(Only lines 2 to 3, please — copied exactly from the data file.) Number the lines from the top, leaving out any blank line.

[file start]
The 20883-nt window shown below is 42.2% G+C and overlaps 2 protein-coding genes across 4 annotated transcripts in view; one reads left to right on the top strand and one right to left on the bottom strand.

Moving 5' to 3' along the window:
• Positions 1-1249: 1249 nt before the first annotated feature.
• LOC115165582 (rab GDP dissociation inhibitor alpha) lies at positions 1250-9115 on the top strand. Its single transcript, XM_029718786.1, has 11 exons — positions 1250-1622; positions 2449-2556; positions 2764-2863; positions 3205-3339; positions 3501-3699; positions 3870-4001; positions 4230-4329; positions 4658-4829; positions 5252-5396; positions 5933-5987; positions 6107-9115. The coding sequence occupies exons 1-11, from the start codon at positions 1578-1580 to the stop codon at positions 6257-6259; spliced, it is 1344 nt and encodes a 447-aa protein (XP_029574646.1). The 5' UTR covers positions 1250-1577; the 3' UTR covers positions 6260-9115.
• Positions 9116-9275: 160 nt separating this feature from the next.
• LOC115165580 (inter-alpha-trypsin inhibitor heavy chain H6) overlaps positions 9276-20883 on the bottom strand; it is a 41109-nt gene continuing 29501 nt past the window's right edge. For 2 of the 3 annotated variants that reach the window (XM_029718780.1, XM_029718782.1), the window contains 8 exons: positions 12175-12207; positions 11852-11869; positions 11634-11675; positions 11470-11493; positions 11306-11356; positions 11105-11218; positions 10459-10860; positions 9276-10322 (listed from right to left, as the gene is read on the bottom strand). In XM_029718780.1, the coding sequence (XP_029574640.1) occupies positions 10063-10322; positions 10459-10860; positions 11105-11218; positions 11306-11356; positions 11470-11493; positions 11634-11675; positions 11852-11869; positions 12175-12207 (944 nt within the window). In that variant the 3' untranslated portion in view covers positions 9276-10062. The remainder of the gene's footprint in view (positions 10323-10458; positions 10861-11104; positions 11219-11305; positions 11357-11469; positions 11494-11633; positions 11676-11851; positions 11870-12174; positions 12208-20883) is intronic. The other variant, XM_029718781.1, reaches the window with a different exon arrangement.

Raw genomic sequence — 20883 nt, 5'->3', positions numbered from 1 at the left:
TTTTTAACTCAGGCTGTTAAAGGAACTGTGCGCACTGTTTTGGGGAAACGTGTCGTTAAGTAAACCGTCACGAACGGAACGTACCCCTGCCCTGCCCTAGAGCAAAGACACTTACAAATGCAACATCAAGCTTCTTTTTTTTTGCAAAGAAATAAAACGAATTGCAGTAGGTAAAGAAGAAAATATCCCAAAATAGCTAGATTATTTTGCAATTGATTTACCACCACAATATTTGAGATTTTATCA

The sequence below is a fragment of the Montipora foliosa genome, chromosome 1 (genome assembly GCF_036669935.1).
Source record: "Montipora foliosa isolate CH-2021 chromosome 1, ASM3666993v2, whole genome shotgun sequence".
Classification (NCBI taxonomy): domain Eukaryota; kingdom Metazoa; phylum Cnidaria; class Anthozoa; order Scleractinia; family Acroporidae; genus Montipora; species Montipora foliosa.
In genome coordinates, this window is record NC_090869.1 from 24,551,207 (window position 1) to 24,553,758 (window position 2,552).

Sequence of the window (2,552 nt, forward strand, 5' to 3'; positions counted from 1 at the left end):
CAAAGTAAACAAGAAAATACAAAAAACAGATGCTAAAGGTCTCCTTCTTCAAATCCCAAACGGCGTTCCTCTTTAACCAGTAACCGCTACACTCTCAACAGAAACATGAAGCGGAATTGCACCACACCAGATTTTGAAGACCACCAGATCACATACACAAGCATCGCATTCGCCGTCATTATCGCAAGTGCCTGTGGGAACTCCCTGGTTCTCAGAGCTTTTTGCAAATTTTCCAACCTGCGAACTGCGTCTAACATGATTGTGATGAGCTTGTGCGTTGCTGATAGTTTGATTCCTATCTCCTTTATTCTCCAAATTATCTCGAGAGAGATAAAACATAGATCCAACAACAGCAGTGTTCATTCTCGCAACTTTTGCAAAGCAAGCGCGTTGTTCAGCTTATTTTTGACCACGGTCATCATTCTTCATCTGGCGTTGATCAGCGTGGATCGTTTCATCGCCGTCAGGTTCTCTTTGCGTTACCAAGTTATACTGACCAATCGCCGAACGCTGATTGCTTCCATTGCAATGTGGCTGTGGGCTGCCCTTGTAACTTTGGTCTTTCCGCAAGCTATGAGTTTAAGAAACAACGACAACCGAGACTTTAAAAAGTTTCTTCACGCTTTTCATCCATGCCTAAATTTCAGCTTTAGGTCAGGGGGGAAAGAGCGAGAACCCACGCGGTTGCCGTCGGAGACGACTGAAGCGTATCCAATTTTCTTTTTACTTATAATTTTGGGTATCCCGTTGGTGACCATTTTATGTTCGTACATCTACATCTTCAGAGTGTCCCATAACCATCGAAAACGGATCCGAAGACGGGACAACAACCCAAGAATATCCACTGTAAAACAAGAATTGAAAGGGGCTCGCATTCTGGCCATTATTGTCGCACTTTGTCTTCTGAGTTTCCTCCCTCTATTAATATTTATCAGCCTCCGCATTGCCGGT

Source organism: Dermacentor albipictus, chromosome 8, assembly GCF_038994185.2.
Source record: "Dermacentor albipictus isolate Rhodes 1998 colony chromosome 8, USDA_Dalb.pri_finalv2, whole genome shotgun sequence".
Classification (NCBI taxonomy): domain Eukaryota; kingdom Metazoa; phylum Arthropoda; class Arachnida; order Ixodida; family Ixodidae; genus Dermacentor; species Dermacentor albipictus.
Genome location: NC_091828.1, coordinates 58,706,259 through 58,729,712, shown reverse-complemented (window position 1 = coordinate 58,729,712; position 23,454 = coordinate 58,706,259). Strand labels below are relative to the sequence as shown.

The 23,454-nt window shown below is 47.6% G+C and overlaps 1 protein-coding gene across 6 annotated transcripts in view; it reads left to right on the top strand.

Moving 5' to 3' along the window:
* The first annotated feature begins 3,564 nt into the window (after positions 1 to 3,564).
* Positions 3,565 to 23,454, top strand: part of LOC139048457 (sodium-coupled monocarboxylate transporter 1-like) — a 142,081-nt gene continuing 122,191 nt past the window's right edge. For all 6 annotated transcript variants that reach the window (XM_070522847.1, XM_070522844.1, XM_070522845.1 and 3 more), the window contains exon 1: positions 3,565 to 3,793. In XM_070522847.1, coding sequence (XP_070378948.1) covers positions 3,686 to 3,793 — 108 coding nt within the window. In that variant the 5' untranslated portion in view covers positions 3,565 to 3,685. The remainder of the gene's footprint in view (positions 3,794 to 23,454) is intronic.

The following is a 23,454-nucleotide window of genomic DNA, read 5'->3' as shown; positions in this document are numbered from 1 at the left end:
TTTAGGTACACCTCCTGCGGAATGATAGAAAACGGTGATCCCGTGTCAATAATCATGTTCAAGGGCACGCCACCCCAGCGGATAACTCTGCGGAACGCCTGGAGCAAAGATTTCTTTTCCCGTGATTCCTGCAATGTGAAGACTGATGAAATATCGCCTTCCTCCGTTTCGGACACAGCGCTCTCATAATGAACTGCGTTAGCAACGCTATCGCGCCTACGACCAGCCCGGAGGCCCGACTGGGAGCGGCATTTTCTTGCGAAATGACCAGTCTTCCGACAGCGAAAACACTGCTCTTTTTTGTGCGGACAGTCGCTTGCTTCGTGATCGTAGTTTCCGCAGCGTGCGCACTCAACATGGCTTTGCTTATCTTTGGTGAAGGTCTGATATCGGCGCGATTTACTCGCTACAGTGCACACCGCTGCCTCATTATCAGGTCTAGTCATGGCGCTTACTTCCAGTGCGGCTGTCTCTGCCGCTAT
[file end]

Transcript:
Moving 5' to 3' along the window:
• Positions 1-1249: 1249 nt before the first annotated feature.